In reading through the more informal literature (Wikipedia, FAA PDFs, Av.SE), I often come across a caveat to standard flight rules and procedures: "unless an emergency exists". The intention is obvious; ATC is going to prioritize helping an aircraft that encounters a situation that simply cannot be ignored. However, most such resources don't go into specifics about what kind of situations constitute an "emergency". There are obvious emergency scenarios, like a "dead stick", and there are obvious non-emergencies like "I have to be on the ground by 5:00 to beat traffic home". Then there are grey areas like "I fought a headwind the whole way here, I'm low on gas and now my home field is IFR and won't grant me SVFR. I might make it to my alternate even further upwind that's clear, but I really think it's best to set down here even if I can't see the far end of the runway".
So, the questions:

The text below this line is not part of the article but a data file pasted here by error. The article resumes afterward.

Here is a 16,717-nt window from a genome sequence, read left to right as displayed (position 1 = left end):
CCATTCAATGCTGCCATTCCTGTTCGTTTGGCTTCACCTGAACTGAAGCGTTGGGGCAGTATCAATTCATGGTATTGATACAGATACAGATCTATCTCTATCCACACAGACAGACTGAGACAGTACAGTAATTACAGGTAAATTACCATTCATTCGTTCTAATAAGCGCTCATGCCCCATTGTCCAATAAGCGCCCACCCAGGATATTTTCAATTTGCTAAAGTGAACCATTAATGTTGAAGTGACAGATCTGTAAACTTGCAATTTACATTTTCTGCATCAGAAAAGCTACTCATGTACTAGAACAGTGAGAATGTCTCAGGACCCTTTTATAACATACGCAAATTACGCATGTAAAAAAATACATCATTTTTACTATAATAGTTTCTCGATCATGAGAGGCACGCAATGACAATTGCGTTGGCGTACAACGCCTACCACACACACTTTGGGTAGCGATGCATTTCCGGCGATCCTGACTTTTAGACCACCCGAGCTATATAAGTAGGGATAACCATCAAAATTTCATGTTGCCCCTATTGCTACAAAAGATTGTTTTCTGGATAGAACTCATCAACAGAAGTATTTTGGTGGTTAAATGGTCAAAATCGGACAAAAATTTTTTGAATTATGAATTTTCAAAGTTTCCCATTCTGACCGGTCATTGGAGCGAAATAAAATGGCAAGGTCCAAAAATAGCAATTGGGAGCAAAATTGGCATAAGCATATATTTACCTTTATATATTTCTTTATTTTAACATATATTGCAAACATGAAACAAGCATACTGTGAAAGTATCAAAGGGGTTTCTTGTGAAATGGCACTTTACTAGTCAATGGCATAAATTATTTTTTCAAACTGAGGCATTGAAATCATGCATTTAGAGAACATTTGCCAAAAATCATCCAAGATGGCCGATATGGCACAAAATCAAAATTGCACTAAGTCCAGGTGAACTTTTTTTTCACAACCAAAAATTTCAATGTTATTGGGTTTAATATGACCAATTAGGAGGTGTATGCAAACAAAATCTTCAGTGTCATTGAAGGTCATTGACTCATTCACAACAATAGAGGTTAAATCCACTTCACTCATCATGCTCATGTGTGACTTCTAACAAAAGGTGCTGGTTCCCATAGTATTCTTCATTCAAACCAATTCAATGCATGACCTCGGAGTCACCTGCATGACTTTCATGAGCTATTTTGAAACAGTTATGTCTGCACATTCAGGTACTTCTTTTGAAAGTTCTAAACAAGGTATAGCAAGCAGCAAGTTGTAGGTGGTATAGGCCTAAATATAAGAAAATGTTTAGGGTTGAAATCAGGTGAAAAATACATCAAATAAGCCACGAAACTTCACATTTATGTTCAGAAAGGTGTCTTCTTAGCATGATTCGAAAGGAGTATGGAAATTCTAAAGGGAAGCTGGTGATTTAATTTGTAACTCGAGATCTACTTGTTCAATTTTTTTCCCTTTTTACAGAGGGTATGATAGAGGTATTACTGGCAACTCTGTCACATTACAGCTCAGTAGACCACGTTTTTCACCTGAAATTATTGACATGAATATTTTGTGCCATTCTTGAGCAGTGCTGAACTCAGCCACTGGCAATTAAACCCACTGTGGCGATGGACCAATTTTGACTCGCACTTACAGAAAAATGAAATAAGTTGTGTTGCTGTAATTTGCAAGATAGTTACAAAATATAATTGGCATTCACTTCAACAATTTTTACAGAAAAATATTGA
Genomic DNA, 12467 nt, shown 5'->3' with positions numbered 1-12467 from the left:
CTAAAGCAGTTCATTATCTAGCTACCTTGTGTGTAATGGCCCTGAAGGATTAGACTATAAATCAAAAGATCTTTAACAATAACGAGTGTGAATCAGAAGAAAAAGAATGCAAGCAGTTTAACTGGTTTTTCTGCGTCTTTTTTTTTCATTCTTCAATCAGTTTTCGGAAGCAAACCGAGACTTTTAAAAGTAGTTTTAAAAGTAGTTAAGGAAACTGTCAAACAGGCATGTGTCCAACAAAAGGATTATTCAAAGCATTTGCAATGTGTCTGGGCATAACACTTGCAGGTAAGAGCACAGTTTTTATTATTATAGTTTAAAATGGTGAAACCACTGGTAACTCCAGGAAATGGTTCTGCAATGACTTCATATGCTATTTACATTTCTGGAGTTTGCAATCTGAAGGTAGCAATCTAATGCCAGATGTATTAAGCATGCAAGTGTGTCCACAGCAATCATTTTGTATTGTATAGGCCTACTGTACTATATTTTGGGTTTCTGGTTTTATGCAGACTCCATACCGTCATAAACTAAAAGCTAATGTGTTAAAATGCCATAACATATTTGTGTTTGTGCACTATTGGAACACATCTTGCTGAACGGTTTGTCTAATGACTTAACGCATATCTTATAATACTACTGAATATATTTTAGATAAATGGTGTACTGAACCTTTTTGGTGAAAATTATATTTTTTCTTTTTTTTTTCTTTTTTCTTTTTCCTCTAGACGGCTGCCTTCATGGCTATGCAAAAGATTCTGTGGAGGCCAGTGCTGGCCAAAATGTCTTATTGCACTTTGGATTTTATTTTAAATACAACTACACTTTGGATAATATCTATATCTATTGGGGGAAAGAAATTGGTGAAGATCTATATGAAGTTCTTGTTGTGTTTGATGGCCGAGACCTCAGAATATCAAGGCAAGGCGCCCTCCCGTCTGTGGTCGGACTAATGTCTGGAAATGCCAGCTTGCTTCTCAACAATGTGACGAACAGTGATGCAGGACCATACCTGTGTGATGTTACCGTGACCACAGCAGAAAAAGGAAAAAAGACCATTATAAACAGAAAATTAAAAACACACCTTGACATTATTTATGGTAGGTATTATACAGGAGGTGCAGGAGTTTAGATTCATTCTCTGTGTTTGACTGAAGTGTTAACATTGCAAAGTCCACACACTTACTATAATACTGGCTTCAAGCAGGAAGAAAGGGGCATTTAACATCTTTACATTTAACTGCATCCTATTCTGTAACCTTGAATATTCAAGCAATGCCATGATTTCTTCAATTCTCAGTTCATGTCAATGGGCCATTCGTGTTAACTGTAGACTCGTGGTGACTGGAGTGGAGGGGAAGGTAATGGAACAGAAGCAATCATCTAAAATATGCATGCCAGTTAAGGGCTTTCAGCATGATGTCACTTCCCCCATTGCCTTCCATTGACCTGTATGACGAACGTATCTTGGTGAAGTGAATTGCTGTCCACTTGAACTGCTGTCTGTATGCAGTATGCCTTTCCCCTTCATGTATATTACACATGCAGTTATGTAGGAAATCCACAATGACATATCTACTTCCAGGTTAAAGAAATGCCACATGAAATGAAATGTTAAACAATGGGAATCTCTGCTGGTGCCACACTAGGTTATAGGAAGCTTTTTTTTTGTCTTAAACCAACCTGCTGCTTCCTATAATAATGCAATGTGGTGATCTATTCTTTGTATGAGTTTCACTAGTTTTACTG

What kinds of things constitute a genuine emergency, and what will get a pilot laughed at by ATC (or worse)? Where's the line?
Is ATC allowed to judge what is or is not an actual emergency, or must they prioritize any aircraft declaring one?
Does fault or blame matter at the time the emergency is declared? Will ATC de-prioritize a situation that is obviously the pilot's fault, like flying into the only cloud for 50 miles in any direction?
Is there anything you still can't do as PIC in an emergency situation? Apparently in an emergency you can do a lot of things that would get your license pulled in any other scenario, like violating separation minimums, entering airspace that's normally off-limits like R-zones and Class A space, running on instruments without a rating, etc. While these things are still dangerous, it is apparently the pilot's prerogative to resolve the emergency however he can. Is there anything a plane declaring an emergency still must do other than fly the plane, or conversely something he still cannot do like get too close to Air Force One?
After declaring an emergency in flight, what should be done after the plane's back on the ground (hopefully safely)?